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Terror in Baghdad

The sixth anniversary of the murder of Sergio Vieira de Mello, the UN Secretary-General's Special Representative in Baghdad, fell last week. It was marked by a series of huge explosions across the city, killing dozens of civilians and injuring many more. The brutality and nihilism that the attacks exemplified were horrifyingly familiar. Yet while the destructiveness of terrorism in Iraq is undimmed, the country's politics and security have altered dramatically in six years. The change explains much about the evolution of the terrorists' campaign.

Iraq still depends on America. The Iraqi security forces are not yet able consistently to anticipate and thwart terrorist attacks. But Iraq has a functioning government that enjoys popular legitimacy. The country remains scarred by divisions, but is no longer in a state of emerging civil war. The terror campaign that formerly struck directly at US power is now an attack on a recognisable and confident Iraqi state. A successful counter-insurgency strategy by the US has demonstrably produced greater security for Iraq's people, which is a prerequisite of national reconciliation.

Last week saw the worst day of violence in Iraq since the withdrawal of US forces from cities in June. It was clearly directed towards the government of Nuri Al Maliki. Two of the most deadly attacks targeted the Foreign Ministry and the Finance Ministry. It poses a huge security challenge for Al Maliki's government in the months before parliamentary elections next January. But consider Iraq's recent history.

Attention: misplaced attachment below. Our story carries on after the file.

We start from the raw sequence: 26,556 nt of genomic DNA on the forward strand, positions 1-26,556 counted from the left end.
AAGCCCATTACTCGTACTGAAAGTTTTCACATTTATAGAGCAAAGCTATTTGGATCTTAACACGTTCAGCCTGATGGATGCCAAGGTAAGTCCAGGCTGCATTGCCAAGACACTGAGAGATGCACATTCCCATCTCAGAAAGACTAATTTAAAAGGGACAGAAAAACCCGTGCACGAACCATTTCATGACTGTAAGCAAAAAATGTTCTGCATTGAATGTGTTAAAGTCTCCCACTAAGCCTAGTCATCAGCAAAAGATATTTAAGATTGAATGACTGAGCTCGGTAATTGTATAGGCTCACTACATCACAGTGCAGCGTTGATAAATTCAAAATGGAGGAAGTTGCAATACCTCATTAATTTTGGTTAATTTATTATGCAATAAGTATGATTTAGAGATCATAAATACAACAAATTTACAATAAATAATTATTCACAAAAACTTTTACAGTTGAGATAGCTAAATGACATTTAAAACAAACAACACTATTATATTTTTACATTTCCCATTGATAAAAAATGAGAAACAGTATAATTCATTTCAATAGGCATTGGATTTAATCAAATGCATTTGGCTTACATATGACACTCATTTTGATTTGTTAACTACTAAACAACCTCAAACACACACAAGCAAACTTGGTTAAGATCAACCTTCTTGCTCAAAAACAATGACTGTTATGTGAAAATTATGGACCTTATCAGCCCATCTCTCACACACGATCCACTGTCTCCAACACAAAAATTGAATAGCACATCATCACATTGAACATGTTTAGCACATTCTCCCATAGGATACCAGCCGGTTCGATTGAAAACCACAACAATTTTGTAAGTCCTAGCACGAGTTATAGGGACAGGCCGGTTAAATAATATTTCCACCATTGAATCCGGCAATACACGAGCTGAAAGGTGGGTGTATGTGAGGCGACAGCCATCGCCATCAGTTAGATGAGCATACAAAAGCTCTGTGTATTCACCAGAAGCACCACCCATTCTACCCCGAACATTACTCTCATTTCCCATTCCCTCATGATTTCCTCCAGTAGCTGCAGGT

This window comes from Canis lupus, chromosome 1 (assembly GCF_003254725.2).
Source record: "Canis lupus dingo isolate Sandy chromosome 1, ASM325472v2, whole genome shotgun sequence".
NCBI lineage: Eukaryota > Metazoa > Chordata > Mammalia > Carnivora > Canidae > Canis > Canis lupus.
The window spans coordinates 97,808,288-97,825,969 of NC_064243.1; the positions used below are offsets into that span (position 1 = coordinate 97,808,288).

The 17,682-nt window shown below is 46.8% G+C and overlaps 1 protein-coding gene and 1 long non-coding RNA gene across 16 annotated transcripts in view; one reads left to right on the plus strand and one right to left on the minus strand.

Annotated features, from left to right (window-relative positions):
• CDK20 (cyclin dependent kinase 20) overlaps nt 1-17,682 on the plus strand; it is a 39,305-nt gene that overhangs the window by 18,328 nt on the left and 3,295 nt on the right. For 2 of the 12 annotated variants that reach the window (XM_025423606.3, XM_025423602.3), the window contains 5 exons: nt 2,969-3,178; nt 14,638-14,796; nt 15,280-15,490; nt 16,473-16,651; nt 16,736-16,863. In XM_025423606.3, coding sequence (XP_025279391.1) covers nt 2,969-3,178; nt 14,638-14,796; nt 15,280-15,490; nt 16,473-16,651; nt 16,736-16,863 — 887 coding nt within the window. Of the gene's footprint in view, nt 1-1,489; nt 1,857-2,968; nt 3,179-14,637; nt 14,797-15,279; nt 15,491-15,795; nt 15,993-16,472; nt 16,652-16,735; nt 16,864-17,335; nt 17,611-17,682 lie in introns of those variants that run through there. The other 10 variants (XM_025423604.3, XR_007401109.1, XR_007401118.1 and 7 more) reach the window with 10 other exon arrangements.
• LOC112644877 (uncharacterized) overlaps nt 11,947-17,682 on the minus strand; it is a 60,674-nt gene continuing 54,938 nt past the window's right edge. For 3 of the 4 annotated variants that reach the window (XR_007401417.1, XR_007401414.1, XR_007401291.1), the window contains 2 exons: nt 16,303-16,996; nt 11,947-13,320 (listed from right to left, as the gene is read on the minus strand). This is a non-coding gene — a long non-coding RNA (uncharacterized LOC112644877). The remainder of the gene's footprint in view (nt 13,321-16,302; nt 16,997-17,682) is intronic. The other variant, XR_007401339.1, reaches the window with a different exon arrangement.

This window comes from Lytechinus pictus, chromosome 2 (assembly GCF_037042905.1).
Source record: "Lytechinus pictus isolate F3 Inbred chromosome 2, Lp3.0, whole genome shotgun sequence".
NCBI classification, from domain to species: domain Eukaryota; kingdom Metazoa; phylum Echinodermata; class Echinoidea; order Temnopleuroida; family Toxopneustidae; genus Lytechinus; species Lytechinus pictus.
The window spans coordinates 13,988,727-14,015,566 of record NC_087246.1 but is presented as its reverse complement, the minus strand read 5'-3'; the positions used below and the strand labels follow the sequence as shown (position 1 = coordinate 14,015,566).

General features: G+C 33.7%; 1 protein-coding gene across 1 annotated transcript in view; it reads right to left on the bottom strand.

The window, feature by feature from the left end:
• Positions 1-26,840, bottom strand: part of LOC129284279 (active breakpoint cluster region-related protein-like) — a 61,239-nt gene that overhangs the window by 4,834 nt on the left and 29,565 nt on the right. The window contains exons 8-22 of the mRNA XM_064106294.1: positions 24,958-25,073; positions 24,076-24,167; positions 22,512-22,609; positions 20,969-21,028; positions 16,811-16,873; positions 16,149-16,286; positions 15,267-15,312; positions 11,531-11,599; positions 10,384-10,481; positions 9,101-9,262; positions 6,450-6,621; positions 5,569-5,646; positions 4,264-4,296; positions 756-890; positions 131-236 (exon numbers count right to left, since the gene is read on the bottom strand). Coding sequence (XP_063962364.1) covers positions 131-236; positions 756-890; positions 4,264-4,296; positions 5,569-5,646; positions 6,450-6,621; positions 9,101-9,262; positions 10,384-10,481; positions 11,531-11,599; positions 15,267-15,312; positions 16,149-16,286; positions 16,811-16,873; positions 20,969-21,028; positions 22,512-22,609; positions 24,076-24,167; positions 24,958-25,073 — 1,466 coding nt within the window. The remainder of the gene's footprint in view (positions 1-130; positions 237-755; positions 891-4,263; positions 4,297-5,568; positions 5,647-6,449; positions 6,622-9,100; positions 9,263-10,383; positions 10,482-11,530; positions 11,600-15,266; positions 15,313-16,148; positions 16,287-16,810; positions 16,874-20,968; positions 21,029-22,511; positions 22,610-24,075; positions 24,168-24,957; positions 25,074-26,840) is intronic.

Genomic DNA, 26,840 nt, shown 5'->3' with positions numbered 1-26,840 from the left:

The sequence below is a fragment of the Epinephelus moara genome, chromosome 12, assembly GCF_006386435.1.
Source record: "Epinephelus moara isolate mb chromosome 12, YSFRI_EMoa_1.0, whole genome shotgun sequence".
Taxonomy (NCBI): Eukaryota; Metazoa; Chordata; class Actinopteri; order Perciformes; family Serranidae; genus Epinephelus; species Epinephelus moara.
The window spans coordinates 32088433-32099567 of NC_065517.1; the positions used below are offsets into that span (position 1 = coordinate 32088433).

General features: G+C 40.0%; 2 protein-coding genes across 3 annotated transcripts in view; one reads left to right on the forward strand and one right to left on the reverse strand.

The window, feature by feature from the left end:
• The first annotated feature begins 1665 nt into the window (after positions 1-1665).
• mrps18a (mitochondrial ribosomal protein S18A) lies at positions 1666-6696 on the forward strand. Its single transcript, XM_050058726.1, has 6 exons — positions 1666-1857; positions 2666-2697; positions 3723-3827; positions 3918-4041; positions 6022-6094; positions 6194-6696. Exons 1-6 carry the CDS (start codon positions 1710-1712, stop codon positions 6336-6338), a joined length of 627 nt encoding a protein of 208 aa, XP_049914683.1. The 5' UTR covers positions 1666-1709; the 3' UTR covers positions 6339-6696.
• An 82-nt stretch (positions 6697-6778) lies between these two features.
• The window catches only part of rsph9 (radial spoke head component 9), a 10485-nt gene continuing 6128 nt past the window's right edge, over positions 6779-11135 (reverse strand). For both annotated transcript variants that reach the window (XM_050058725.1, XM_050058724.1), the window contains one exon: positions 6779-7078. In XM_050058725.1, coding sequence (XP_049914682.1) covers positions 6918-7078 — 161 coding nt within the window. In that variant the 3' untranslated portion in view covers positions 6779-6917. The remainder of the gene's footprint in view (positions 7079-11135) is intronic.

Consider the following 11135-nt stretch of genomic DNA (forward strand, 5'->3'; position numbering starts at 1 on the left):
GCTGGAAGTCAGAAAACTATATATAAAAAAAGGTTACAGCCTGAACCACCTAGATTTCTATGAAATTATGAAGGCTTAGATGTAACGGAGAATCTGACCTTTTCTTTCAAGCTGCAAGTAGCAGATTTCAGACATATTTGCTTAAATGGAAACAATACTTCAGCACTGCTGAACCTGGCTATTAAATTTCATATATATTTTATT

When he took office in 2006, Al Maliki was little known in the West. American policymakers feared that he was a weak figure, tied to Shia sectarianism and unable to defend Iraq's institutions from an alliance of Baathist remnants and theocratic fanatics. In practice, he is now a big figure on the country's political stage. He has centralised the Government and intervened in the appointment of military officers.

There is a risk of excessive concentration of power and even of authoritarianism in Iraq, but it can be contained. It is, moreover, an altogether different problem from the one that afflicted the country for much of the past six years. Critics of the US-led intervention to oust Saddam Hussein have long maintained that the principal beneficiary was Iran, whose regional position was strengthened. Yet Al Maliki eventually shook off Shia influence and ordered the security forces to confront Al Mahdi Army, of Moqtada Al Sadr, the principal supporter of Iran's regime. Local elections in Iraq in January this year showed a move away from religious parties and towards secular nationalists.

Much of the improvement in Iraq dates from the change in US strategy adopted in 2007. No longer were US forces contriving prematurely to hand over responsibility for establishing security to Iraqi forces. Instead a surge in US troops and the co-option of Sunni militias (the so-called awakening councils) deprived Al Qaeda and its supporters of sanctuaries in Iraq.

The mass murders committed last week fit a grotesque strategy. As the Obama Administration plans a withdrawal of US forces, Sunni terrorists clearly wish to demonstrate an ability to destroy a sovereign, self-sufficient Iraq. They might once have succeeded, in the chaos of postwar US planning. They will not do it now.



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